Microsoft has finally delivered a version of System Center that recognises the need to configure non-Windows devices and connect to disparate cloud services.
SCCM R2 is likely to be the first tool system administrators play with after Microsoft’s major update to the System Center suite, aligned with the release of Windows Server 2012 R2 and the Windows 8.1 client operating system.
For those new to System Center – it is a suite of IT management and automation products. While each product within System Center provides incremental value to the sysadmin, Microsoft's licensing model ensures that unlocking the value of R2 relies on deploying the whole suite.
The products in the full System Center suite are:
- Configuration Manager (deploying operating system images and distributing software to clients)
- App Controller – (to manage virtual machines between Windows Server on-premise and Windows Azure cloud services)
- Data Protection Manager – (Microsoft’s centrally managed backup software)
- Orchestrator – (Workflow management for automation of processes and tasks)
- Operations Manager – (Server and application monitoring)
- Virtual Machine Manager – (To manage the creation of virtual machines)
- Service Manager – (ITIL-structured Helpdesk ticketing software)
System Center Configuration Manager ticks some immediate boxes for sysadmins.
The R2 version installs fairly seamlessly over the top of the previous SCCM 2012 SP1, so any IT shop that has kept up to date will have the easiest install.
But there is a steep learning curve for entry-level users. SCCM has its complexities – first-time installs shouldn’t expect to have it up and running from scratch in a few hours without first getting their head around the nuances of its structure and design.
Regardless of your experience, the most sensible approach is to follow Microsoft's own detailed instructions on upgrading. Mercifully, your users probably won’t notice an outage if you get something very wrong – unless your user-base are the types that use the self-service portal to install new applications routinely.
And make sure you have done a backup. If you do, recovery is relatively easy.
R2 includes the many of the policy and configuration settings you’d come to expect from prior versions of SCCM, such as Windows Operating System Deployment, Application Management (in both the old SCCM 2007 packages style and the newer 2012 Applications style), Endpoint Protection management for your anti-virus needs along with all the monitoring and log files you could ask for.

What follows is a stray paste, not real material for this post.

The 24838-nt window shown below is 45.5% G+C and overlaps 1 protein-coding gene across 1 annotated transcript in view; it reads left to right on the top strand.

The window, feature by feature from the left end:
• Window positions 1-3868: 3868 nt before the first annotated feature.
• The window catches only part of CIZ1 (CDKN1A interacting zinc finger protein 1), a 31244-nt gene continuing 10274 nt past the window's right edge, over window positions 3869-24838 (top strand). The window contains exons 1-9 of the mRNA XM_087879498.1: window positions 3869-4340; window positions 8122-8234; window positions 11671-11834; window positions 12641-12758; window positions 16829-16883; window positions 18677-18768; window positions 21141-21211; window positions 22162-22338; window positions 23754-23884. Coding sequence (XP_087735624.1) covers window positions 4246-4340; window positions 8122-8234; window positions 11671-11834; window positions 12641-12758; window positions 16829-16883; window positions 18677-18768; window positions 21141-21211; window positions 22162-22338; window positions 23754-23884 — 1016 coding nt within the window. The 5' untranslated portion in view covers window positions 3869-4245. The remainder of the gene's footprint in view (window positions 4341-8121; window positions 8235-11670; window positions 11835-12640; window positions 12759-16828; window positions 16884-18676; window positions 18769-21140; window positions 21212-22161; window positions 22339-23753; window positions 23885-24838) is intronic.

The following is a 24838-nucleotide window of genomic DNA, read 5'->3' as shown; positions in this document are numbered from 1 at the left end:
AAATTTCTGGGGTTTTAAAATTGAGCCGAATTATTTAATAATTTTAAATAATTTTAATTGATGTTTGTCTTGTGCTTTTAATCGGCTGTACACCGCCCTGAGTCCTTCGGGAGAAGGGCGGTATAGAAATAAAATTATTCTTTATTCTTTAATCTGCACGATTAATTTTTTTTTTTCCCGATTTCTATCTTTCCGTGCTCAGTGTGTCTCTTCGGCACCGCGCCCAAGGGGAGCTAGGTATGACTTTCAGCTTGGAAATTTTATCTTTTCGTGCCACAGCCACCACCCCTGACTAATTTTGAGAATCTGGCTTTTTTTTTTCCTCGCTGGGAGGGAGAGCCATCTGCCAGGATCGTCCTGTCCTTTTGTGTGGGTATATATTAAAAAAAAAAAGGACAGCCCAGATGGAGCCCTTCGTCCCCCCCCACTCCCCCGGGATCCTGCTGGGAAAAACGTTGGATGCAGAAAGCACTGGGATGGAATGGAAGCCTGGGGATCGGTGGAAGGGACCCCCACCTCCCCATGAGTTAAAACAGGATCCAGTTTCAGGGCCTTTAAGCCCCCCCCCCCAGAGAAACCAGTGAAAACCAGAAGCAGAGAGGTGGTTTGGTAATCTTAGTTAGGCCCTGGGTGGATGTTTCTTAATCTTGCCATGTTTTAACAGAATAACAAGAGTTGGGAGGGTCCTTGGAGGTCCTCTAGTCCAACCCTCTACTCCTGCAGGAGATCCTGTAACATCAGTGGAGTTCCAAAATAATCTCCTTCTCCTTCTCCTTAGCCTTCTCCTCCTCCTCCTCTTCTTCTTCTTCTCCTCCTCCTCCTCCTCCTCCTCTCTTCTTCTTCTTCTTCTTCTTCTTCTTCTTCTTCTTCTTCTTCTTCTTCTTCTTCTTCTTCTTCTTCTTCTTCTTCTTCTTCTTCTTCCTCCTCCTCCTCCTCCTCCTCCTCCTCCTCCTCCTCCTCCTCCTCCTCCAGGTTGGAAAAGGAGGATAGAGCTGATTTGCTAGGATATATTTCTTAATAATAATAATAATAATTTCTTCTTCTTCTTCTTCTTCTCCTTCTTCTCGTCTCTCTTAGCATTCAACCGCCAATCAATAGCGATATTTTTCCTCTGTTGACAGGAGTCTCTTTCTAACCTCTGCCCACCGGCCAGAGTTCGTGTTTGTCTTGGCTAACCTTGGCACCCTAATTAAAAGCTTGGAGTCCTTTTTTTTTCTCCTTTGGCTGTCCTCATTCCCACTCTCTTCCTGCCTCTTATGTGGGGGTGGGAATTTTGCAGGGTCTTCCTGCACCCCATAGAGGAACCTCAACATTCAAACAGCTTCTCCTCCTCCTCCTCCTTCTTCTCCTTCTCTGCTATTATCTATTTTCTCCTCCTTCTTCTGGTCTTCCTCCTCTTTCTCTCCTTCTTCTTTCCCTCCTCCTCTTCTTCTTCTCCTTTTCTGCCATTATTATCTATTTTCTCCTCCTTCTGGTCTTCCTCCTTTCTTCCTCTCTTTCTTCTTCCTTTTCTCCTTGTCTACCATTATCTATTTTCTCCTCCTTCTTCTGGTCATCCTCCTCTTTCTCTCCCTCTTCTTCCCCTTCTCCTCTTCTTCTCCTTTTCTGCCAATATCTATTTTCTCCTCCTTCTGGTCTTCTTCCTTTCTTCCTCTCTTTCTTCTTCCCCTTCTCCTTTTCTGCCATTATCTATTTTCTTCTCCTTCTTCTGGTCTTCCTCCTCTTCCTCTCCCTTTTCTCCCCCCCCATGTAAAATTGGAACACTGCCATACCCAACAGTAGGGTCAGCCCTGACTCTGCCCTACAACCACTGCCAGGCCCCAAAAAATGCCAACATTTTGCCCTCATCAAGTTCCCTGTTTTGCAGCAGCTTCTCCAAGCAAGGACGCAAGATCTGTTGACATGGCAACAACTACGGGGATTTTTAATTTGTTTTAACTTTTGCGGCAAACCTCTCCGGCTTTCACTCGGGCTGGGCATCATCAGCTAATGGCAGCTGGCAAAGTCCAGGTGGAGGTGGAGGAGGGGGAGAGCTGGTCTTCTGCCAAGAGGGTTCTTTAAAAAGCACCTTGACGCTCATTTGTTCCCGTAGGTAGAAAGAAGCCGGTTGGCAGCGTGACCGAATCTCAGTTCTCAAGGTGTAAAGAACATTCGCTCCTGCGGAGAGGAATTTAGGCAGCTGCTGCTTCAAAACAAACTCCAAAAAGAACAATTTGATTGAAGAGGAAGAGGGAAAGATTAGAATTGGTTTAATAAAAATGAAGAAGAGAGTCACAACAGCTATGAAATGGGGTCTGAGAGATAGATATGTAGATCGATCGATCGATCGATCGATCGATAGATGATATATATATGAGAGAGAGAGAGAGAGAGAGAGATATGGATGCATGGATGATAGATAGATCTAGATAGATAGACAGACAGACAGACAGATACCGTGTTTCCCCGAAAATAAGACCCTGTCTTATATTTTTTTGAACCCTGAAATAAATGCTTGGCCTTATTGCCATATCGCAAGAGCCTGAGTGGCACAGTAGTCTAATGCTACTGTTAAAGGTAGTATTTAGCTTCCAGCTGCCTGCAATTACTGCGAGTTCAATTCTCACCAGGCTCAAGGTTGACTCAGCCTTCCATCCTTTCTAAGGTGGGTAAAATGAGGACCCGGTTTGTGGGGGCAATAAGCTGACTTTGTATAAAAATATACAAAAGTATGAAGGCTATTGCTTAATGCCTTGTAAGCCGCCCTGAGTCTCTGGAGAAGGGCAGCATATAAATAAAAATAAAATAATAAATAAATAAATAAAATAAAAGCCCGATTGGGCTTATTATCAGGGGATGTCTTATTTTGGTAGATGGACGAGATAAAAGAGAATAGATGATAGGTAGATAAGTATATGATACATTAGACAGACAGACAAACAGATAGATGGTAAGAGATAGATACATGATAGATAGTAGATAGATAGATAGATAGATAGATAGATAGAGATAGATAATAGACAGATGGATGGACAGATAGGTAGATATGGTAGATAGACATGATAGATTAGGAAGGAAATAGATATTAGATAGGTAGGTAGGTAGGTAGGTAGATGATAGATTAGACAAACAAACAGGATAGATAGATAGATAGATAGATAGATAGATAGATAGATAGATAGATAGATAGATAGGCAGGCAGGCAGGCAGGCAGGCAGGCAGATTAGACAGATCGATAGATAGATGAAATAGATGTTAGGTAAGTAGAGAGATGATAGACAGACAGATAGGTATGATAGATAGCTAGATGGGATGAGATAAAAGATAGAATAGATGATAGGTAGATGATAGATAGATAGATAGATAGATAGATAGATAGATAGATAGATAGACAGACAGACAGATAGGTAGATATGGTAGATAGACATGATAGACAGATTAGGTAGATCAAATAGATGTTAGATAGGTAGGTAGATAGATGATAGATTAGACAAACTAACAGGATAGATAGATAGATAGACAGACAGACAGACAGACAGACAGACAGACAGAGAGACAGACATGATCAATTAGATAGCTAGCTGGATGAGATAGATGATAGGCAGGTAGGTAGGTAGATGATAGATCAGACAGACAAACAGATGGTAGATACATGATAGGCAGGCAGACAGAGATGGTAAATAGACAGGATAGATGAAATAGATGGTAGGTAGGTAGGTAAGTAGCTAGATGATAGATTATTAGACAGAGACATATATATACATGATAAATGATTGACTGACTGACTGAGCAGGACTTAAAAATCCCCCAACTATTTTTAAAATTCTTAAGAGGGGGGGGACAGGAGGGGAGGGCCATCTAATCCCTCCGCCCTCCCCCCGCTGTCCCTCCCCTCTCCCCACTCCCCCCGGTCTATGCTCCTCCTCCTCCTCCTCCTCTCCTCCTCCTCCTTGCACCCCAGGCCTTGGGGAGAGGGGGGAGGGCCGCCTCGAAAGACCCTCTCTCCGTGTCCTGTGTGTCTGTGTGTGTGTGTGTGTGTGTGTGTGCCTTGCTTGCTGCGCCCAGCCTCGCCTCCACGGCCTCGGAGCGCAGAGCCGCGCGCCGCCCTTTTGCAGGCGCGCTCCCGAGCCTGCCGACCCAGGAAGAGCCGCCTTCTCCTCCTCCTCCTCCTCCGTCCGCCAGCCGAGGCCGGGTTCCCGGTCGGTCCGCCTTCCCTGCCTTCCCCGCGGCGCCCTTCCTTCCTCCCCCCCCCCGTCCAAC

So what’s new?
Support for the latest operating systems
SCCM R2 makes the most sense if you’re already committed to deploying the latest Microsoft operating systems. It provides full support for both Windows 8.1 and Windows Server 2012 R2.
Yes, older versions of SCCM can manage these operating systems with the applying of a patch, but to deploy them you'll need the latest configuration tool.
SCCM R2 goes some way to addressing the growing disconnect between a Microsoft-centric world and a broader ecosystem of cloud services connected to a variety of mobile devices.
With R2, Microsoft has attempted to create stronger links between SCCM – designed for management of on-premise devices – and Windows Intune, with its focus on mobile devices connecting to cloud services. The integration between SCCM R2 and Intune allows sysadmins to control both from the one console.
Intune helps to manage those mobile users savvy enough to self-service register their device and pull down applications on demand, rather than having their computing experience centrally-controlled. It’s not for everyone, but it is a pretty handy edition.